By Edward Mukaro
AS Zimbabwe’s confirmed COVID- 19 cases continue to rise, local communities across the country should take a cue from Mbuya Village, Matobo Ward 19, that instituted a local committee and has set up a number of laws to curb the spread of the pandemic in the rural society.
COVID- 19 cases are on a worrying course; as positive cases are now well over the 2000 mark, with a recorded 34 deaths, and 480 recoveries.
However, each morning news continues to filter showing huge numbers of new reported cases, which include health professionals – mostly nurses – testing positive of the pandemic.
According to a report released by the Habakkuk Trust, Mbuya village, has sought local solutions and interventions to curb the spread of COVID- 19, as the community is one of the many places in Zimbabwe being used by ‘border jumpers’ from neighbouring South Africa, which further exposes the community given the prevalence rate of COVID- 19 in that country.
However, local transmission of the novel disease has been on an upward trend, which further calls for locals to practice the set regulations to prevent the spread of the disease, such as sanitizing hands, wearing facemasks and practicing social distancing at all times, and also seeking medical help when one experiences symptoms.
“Among other measures, the community has resolved to exclude pregnant women, the elderly above the age of 70 years, and the youths from attending funerals. This move is meant to limit the number of people attending funerals to the stipulated 50.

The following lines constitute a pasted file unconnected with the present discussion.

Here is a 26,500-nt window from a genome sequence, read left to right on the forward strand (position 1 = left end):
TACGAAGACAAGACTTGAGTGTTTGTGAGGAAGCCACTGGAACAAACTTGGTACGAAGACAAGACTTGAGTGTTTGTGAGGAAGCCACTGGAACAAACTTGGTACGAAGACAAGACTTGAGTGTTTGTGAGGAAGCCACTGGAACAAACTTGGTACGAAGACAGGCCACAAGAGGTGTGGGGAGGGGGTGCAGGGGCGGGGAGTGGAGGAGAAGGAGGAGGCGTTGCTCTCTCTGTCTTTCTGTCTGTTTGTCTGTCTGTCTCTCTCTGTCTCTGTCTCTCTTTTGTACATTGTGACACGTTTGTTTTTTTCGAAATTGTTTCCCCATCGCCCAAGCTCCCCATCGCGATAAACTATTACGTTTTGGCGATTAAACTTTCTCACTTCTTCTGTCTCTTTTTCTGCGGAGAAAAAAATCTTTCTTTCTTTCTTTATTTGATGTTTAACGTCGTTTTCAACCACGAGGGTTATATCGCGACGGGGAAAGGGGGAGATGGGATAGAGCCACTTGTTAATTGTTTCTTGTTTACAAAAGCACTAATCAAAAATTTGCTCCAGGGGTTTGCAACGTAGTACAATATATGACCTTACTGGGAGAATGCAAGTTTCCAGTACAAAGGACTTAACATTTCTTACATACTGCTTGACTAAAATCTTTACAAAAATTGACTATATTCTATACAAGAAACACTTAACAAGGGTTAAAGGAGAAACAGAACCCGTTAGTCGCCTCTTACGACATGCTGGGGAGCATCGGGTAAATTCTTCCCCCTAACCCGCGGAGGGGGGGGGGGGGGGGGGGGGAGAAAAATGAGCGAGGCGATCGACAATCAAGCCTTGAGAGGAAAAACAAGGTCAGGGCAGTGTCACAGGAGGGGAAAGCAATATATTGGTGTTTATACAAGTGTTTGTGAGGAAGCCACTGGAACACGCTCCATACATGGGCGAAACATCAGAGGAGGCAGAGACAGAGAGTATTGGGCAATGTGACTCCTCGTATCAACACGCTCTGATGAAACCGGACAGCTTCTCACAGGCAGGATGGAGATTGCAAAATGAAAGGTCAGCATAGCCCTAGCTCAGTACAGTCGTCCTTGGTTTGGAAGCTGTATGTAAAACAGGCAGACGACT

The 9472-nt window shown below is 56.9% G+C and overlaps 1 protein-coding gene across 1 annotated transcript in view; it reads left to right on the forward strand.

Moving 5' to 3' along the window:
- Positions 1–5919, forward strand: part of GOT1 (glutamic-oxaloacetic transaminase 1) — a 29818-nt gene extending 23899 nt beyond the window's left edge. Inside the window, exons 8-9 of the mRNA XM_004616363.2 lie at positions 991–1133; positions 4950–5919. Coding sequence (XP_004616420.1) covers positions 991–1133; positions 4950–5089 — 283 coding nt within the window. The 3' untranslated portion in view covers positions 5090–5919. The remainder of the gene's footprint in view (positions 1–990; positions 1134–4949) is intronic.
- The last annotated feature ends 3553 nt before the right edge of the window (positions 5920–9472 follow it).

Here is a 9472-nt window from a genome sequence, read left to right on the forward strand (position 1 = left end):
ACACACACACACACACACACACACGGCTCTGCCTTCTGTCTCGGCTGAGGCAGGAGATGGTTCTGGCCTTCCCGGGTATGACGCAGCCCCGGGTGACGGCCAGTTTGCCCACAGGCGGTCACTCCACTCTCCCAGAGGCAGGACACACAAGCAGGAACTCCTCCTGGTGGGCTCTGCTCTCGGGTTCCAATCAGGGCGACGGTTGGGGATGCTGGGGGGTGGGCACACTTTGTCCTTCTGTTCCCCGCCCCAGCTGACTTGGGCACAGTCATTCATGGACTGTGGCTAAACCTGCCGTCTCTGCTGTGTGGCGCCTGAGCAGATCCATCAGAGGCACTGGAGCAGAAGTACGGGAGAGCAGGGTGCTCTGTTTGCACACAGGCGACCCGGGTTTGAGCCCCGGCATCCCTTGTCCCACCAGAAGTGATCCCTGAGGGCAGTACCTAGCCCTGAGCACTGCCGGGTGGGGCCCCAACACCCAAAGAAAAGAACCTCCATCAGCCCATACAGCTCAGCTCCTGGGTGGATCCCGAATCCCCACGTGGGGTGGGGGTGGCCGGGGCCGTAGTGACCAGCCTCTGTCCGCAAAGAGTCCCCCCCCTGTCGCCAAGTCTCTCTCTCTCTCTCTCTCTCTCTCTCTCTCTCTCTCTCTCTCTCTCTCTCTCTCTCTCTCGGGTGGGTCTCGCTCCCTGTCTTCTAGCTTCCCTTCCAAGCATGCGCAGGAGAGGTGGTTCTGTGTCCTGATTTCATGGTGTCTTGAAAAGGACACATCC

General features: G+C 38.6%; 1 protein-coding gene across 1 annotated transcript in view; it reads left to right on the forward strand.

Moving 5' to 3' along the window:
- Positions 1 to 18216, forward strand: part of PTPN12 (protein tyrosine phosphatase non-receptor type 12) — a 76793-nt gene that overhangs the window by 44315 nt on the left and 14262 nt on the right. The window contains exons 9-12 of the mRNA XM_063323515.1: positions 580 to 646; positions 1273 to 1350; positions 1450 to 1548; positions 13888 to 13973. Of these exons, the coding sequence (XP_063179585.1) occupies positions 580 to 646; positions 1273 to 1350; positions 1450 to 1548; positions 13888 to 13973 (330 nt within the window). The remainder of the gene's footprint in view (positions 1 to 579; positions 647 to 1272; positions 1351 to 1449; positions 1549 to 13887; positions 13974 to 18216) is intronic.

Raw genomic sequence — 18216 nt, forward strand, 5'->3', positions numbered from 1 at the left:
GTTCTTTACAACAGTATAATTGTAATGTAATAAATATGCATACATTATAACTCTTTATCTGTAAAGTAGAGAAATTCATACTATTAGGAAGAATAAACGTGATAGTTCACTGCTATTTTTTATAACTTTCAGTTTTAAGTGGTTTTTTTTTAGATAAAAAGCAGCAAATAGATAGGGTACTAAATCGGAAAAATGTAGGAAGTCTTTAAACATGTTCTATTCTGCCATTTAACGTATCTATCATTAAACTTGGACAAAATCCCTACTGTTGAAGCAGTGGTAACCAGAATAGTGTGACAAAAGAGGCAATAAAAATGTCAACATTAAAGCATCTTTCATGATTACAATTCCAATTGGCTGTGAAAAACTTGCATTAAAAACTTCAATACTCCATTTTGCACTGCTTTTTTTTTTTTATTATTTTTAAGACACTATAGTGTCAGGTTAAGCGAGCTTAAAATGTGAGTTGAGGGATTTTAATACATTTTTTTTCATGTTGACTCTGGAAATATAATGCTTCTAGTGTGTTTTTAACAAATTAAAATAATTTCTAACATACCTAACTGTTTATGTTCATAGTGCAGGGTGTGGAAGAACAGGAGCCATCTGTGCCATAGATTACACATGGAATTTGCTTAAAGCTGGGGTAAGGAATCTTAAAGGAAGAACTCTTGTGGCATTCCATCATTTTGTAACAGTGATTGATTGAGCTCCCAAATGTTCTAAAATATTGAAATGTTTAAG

Additionally, the community decided that the deceased should be buried within 24 hours, no meal should be prepared on burial day and mourners should depart from the cemetery soon after burial,” stated Habakkuk.
Furthermore, the community has put in place a team to monitor the observance of the set regulations to curb COVID- 19 at the community level.
“Meanwhile, the community also selected a COVID- 19 surveillance team to ensure adherence to COVID- 19 regulations and the implementation of community measures.
“The surveillance team will also monitor illegal returnees and alert relevant authorities in the event of an incidence.”
This week, 32 health professionals at Mpilo Hospital, in Bulawayo tested positive for the virus, and have since been placed under quarantine.
The situation is so dire in Zimbabwe, as the health sector is under-capacitated due to the on-going strike by nurses – which is now in day 38 – leaving the sector crippled, as nurses are striking for improved working conditions and a better salary.
Confirmed cases in Zimbabwe now stand at 2.704, recoveries 542, with 36 deaths.
Positive global statistics are now at 16.5 million, recoveries 9.57m, and 654.000 deaths.
The Zimbabwean Government declared the COVID- 19 crisis a national disaster on Friday, March 27, a move allowing it to commandeer State resources towards fighting the pandemic, to use emergency regulations, and to deploy personnel for the same services.